Tuesday, 4 November 2014

By the sea?

It is a strange sensation to be woken by the shrieking of seagulls – more so because I am a good hour’s drive from the coast. The sound of the gulls takes me back to childhood holidays in Cornwall and Devon, where the birds were part of the holiday experience and something that sat alongside fish and chips and ice cream in a cone. That the gulls have now become part of my inland soundscape has everything to do with a change in their behaviour.

We have seen a huge increase in the numbers of inland-breeding gulls and a good number of our cities now support breeding colonies of lesser black-backed and herring gulls. While numbers are increasing over much of the UK, there have been declines in the gull colonies of northern Britain and Ireland. The birds here in Thetford are lesser black-backed gulls and this is a species for which we have seen a significant increase in the use of man-made structures, particularly rooftops, for nesting. I suspect that some of the large, flat-roofed, industrial units on the edge of town are being used by these birds.

The numbers of gulls present inland during winter has also increased and mixed flocks, often in the company of black-headed gulls, can be seen on fields and around the many piggeries that have become a feature of the Breckland landscape. On occasion, there are even lesser black-backs in with the black-headed gulls on the river at Thetford.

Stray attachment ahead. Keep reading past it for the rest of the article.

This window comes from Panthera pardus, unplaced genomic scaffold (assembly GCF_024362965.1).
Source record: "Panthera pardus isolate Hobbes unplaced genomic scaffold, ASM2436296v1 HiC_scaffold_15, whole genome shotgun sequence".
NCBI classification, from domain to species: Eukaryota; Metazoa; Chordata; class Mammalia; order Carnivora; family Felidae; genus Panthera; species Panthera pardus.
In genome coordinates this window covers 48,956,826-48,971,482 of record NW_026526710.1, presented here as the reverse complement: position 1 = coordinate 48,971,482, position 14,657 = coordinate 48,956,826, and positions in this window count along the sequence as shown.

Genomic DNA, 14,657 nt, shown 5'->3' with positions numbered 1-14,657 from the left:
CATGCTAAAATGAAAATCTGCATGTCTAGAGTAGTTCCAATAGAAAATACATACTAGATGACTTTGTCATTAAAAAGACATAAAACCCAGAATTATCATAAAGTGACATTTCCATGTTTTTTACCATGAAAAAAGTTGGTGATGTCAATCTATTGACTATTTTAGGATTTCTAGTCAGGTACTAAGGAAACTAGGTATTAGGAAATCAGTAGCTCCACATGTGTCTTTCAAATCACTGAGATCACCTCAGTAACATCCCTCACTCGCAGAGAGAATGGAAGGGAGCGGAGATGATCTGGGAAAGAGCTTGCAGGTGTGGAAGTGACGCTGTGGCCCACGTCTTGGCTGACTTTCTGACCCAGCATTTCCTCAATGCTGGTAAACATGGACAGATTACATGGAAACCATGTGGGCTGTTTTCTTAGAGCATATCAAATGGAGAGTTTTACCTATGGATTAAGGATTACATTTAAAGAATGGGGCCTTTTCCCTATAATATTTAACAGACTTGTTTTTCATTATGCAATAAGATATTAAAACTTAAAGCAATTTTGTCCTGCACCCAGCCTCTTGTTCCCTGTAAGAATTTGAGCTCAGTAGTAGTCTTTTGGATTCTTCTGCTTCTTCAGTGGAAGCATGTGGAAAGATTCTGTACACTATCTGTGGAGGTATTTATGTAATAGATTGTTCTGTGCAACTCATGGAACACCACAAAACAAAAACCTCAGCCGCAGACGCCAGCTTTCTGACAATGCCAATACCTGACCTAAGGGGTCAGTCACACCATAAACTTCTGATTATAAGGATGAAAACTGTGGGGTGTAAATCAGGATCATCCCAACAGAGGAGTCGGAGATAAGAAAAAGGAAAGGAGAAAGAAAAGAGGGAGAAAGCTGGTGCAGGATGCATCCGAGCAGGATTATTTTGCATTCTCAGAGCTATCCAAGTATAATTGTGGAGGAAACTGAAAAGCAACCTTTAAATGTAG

It is thought that these increases, both in winter and during the breeding season, are linked to a change in the feeding opportunities available to the gulls, coupled with a reduction in the levels of persecution. Increasing quantities of food waste seem to litter our streets and our landfill sites now contain vast quantities of organic waste and kitchen discards, all of which provide access to food throughout the year for these opportunistic birds. During the winter months other gulls may join the local birds from further afield, with some arriving from elsewhere in Europe to winter here. At the same time, some of our birds leave Britain to winter elsewhere: a few lesser black-backed gulls winter as far south as West Africa, underlining just how mobile these birds can be.

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